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Celebrating Excellence


THUNDER BAY, ON   ----  October 25, 2011  ---  Last Saturday’s performance by Consortium Aurora Borealis in my Martin Blanchetopinion was over the top! The programme titled “Classical Concertos” The Austrian Connection”, was particularly well thought out. I liked all the pieces on the programme. The best things in life never seem to be planned, at least in my case. I take pleasure in the moment and this seems to be what happened with this particular concert. There was something to celebrate in each number on the programme.

One memorable performance was by Martin Blanchet. A concerto for his instrument the double bass provided him a rare opportunity to show why he is the principal bass of the Thunder Bay Symphony Orchestra. Magic happens when a string instrument is played perfectly in tune. A perfectly tunes note will cause the other open strings to vibrate in sympathy, and during Martins performance of the Dittersdorf concerto there was so much resonance going on in the bass that he barely needed the other players to fill in the harmony.

I am used to hearing the bass in its traditional role of laying down the bass line. In the solo role the instrument is incredibly rich especially when played by a master in the upper register. The instrument also has a much wider dynamic range than the other string instruments due to its size. Martin did a splendid job of realizing his credenza. (he made it up!)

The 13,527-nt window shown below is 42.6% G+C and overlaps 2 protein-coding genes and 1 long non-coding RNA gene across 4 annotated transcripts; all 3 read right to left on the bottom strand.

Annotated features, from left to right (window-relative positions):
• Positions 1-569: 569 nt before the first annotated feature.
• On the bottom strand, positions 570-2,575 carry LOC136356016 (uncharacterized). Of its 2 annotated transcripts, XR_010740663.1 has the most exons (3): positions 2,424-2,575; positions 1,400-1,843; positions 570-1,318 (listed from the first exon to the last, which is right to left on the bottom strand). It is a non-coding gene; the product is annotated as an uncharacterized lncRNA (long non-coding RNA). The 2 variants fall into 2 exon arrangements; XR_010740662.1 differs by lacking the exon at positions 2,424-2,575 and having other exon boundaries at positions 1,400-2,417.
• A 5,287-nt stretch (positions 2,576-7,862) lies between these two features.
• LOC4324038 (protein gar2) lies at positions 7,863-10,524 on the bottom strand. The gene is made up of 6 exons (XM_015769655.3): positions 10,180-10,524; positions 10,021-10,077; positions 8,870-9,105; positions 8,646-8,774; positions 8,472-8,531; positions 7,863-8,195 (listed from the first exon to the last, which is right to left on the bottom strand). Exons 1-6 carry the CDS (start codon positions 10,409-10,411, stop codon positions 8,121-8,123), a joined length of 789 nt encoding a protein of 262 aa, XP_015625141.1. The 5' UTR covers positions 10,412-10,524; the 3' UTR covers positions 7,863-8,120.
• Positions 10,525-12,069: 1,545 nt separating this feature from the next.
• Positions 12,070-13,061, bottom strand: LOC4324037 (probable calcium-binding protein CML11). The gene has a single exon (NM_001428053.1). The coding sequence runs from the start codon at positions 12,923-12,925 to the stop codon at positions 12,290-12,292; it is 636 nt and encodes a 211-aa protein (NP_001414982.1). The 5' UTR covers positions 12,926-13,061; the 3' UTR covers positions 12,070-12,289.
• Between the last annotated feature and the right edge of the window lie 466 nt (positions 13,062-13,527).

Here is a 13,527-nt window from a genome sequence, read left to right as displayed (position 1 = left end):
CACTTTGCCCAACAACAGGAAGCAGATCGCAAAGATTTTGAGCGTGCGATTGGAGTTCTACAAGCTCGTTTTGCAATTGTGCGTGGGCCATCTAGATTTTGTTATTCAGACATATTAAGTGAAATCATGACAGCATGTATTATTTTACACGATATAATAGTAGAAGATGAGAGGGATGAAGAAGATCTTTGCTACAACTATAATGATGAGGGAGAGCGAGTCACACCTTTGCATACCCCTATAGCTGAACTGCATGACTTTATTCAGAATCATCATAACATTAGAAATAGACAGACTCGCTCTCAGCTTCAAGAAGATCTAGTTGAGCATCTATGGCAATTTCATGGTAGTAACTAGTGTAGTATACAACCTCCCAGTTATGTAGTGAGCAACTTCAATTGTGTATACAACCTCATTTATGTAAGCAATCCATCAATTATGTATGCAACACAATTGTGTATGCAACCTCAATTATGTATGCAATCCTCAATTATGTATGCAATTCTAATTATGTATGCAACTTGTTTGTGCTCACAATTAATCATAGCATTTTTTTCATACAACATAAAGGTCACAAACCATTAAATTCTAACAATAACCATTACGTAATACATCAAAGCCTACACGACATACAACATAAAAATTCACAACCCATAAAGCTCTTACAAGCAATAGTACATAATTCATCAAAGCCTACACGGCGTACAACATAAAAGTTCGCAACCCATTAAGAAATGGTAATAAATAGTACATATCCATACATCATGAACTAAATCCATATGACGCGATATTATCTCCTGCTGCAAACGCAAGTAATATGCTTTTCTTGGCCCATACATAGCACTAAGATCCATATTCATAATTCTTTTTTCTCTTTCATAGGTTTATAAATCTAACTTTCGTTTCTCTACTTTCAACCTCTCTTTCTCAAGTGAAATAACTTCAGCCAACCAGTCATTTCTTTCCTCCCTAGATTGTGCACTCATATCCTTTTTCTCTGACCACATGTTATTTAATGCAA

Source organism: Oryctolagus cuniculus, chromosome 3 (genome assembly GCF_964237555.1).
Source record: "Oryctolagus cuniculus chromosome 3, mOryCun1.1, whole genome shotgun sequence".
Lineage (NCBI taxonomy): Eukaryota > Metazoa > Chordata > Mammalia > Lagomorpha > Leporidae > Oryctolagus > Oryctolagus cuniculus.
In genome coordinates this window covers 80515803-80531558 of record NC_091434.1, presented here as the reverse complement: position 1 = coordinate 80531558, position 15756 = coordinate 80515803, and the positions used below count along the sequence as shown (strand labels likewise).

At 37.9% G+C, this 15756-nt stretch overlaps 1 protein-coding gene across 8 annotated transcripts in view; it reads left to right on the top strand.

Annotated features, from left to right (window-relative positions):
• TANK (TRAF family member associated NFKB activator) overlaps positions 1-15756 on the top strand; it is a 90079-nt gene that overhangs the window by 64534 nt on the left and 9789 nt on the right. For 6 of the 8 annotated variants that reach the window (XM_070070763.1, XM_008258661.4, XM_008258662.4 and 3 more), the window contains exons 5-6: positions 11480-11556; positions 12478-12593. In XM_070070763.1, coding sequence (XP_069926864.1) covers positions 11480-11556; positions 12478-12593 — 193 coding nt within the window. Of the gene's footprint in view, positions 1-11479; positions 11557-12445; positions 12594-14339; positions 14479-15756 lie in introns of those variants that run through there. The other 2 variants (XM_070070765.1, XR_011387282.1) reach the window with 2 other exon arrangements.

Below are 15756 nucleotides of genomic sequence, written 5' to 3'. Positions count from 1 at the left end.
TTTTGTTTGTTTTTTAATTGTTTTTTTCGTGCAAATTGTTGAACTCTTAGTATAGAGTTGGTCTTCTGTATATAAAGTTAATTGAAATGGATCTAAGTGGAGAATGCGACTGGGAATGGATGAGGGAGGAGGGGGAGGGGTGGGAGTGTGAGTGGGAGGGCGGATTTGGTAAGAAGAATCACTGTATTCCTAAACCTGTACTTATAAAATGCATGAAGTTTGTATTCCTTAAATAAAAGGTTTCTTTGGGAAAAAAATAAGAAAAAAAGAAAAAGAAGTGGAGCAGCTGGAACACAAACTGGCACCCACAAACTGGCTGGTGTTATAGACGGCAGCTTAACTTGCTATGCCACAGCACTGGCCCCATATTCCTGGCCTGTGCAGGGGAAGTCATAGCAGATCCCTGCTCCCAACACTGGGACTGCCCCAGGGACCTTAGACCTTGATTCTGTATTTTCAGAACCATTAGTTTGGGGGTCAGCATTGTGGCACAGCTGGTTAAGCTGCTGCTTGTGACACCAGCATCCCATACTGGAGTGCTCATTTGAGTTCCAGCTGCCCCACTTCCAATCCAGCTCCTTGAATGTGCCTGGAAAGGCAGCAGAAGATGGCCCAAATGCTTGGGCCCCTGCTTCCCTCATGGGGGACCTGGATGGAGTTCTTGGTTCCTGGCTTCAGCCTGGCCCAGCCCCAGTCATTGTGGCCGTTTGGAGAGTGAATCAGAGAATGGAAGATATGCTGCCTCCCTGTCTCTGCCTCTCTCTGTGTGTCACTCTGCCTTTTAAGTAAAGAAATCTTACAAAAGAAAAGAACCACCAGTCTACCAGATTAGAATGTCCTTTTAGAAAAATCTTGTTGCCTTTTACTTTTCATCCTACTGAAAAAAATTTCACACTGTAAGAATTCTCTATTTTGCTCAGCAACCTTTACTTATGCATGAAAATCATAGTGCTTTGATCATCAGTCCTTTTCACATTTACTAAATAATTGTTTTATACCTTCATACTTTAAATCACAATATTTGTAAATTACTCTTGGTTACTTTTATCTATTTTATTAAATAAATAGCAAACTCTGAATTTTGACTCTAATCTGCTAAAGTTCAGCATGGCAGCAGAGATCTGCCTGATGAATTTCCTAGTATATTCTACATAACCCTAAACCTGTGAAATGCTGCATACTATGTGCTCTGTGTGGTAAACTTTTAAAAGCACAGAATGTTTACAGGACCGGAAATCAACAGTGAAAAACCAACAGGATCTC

I enjoyed the very first piece on the programme. The divertimento in e flat major byElizabeth Ganiatsos Michael Haydn written for viola, cello and double bass provided a chance to savour the sounds of the lower strings. Violist Patrick Horn shone in the melody role. It is nice to hear the viola clearly on top with a warm rich resonance of the bass and cello below. Later I commented to the music director that it reminded me of music for male voice choir with its low closely written harmonies. She said, “Strange you should mention that, he (Michael Haydn) wrote quite a bit for male voice choirs”.

There was something special on the programme for Elizabeth Ganiatsos. She included the Joseph Haydn C major concerto for organ and strings which she played on the magnificent sanctuary organ of St. Paul’s. The two outer movements were well played and the registration of the organ was suitable to the music and the size of the ensemble. For the organist this is no easy feat as much of the sound sails over their head and land somewhere in the middle of the sanctuary. The slow movement featured a credenza which was highly ornamented to the point where it was difficult to follow the line. I think Elizabeth would had done better to realize her own credenza, one with fewer complications. Just the same a heroic effort and it is nice to hear the organ in concert programming. It is one of the musical jewels in Thunder Bay.

Thomas CosbeyI like this photo. It shows the jubilation that comes from an excellent performance. It was taken during the standing ovation given to Thomas Cosbey at the conclusion of the concerto in A major by Joseph Boulogne. This concerto like the other pieces on the programme seemed to offer the right stuff to the right musicians. Throughout the concert I witnessed the smiles and gestures between the players that only come forth when things are going very well. Consortium had assembled a gifted ensemble for the evenings concert and when the musicians are having fun it is easy to understand why they received not one but two standing ovations during the evening.

Consortium plays again on November 4th.

Bert Rowson
Arts Editor:

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